Don’t love it? Can you give it a little love to make it last or use it in a new way? Sustainable living is about more than what we buy. It’s also about how we use things and how we make them last.
Read on about how we can choose more eco-friendly habits when we love what we have and make it last with a project like this simple DIY visible mending on these thrifted jeans.
Let’s talk about what these DIY thrifted jeans have to do with keeping up with the Joneses. I bought these jeans a couple of months ago at a high-end consignment shop. I loved the color, the fit, and the heavier weight of the denim. I assume the person who consigned these jeans passed them along because the trend of big distressed holes is fading.
Fashion cycles so quickly now. Clothes we’ve only worn only a few times and are still in great condition no longer feel relevant. That’s by design!
Fashion companies want your clothes to feel dated. They want you to feel self-conscious about what you’re wearing and that it’s no longer good enough, precisely so you’ll spend more money on their products, even when you have more than enough clothes in your closet. They want to create a need where there isn’t one. And so they rush cycles of fashion to artificially create fresh trends to fuel spending.
I never really fell for the excessively distressed denim look, and I also am not an avid follower of all of the latest trends. So I took home the jeans and knew I could make them mine.
Be weird and buck the status quo for sustainability
In a world driven by overconsumption, choosing sustainable alternatives means slowing down, bucking the trends a bit, and saying no to the status quo from time to time. If we want to be advocates for the planet, sometimes we’ve got to be just a little bit weird.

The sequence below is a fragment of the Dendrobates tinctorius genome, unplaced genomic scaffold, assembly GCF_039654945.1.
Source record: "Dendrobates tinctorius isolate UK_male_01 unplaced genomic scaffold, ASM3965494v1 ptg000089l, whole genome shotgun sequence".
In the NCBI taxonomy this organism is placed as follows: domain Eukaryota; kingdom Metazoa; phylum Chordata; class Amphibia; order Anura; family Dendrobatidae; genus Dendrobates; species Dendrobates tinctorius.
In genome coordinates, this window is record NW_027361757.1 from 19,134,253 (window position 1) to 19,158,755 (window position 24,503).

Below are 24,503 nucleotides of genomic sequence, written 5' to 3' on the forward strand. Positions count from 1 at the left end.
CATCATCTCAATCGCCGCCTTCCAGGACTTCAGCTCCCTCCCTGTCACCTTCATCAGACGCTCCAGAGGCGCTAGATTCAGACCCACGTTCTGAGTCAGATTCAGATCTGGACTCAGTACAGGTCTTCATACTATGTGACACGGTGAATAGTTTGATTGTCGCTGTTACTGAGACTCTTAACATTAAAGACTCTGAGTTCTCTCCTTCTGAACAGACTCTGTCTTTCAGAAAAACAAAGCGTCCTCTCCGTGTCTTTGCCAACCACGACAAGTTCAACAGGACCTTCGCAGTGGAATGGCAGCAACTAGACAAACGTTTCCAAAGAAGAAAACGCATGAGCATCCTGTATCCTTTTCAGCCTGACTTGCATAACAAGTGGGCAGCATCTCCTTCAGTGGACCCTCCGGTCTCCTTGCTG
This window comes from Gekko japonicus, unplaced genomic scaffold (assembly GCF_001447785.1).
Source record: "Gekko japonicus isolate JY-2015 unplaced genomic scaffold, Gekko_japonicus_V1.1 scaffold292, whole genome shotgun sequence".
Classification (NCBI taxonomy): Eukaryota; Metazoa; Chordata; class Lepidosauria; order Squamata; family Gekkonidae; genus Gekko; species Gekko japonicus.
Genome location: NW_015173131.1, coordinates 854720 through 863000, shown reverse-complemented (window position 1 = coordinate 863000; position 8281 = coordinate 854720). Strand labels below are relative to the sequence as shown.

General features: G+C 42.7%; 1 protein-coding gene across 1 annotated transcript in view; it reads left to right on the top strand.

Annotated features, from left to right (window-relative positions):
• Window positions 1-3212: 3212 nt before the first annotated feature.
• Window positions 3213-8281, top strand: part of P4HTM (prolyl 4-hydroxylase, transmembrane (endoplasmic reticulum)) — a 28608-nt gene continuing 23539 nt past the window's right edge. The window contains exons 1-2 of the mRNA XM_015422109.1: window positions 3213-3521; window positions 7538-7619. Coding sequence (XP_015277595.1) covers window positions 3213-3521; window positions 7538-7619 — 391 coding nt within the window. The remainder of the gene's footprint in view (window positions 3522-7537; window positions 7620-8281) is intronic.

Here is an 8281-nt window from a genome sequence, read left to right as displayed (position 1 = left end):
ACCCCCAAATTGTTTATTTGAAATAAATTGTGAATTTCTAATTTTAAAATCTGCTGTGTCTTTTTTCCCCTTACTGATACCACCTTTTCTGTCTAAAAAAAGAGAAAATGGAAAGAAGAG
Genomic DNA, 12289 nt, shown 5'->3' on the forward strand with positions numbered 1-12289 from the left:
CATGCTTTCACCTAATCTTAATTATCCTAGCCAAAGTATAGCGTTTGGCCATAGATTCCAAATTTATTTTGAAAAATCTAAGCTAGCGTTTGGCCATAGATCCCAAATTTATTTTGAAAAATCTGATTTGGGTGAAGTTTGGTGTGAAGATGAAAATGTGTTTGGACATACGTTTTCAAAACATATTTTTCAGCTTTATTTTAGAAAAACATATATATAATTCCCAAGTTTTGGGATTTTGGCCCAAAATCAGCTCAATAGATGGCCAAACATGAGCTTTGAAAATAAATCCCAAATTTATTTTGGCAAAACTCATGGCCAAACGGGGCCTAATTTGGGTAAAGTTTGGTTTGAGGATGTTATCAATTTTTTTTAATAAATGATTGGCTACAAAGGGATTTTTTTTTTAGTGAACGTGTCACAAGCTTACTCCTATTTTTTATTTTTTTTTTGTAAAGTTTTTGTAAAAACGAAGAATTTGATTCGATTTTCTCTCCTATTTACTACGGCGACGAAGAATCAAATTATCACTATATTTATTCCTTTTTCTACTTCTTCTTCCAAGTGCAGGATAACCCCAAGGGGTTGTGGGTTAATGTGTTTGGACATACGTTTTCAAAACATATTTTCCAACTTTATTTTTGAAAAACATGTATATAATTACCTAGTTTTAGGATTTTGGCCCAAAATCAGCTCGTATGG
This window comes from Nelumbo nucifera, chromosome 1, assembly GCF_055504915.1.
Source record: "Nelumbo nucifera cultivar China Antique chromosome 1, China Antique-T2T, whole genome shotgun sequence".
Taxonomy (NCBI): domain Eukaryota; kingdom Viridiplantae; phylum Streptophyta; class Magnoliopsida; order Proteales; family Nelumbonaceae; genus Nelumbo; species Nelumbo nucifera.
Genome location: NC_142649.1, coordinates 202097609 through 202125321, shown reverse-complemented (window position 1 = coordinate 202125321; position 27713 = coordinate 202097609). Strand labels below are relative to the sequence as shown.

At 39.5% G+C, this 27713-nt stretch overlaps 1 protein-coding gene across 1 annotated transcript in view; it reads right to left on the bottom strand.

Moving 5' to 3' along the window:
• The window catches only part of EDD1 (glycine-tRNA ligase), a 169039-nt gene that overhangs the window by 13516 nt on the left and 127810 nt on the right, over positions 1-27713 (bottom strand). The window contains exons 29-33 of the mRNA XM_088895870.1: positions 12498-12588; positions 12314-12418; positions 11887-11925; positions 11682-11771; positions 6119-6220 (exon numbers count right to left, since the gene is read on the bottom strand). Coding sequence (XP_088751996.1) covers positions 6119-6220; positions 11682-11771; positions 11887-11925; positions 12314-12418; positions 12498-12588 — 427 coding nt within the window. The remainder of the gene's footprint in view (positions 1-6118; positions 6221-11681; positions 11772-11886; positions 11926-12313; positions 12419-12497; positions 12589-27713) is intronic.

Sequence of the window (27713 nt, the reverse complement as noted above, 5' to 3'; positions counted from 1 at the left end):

I envisioned breathing new life into these jeans by closing off the holes with a bit of visible mending. I have only the most basic of sewing skills, and I have no interest in trying to manage a sewing machine needle poking through this heavy denim. But I have plenty of embroidery floss from my elementary days making friendship bracelets. Can you believe I still have this stuff?
Repurposing thrifted blouse fabric for a visible mending patch
I wanted to keep the jeans pretty neutral, so I scanned the racks at a local thrift shop for a fabric with a small black and white print. I found a light blazer with just the right floral print to do the trick.
I could give you detailed DIY instructions for how I clumsily cut and hand-stitched floral patches under the distressed sections of these jeans. This visible mending tutorial will probably give you better instructions. But the gist is to cut a patch slightly larger than the hole, pin it under the open area, and use a running stitch to attach the patch to the jeans. I didn’t have a fancy pattern or vision in mind; I just went with my gut.
Sustainable living is about a mindset
Alternatively, I could tell you that sustainable living is often more about our mindset than any particular habit or practice. It’s about slowing down, accepting imperfections, and getting creative using things we already have.
It’s about taking a break from the rat race of “more is always better” and embracing the simplicity of using our hands and hearts to make do and make better.
Now I have a pair of new-to-me jeans that’s like none other. I’m not a trendsetter, and the jeans also don’t feel dated. I’ve taken them entirely off the timeline of fashion cycles predetermined by companies that strive to drive consumption at all costs.
Some might think my jeans are a little weird. A few have already told me how much they love them. No matter what others think, do you want to be weird with me?
If you like this post about thrifted jeans with DIY visible mending, you might also like
Jen Panaro, founder and editor-in-chief of Honestly Modern, is a self-proclaimed composting nerd and an advocate for sustainable living for modern families. In her spare time, she’s a serial library book borrower, a messy gardener, and a mom of two boys who spends a lot of time in hockey rinks and on baseball fields.
You can find more of her work at Raising Global Kidizens, an online space to help parents and caregivers raise the next generation of responsible global citizens.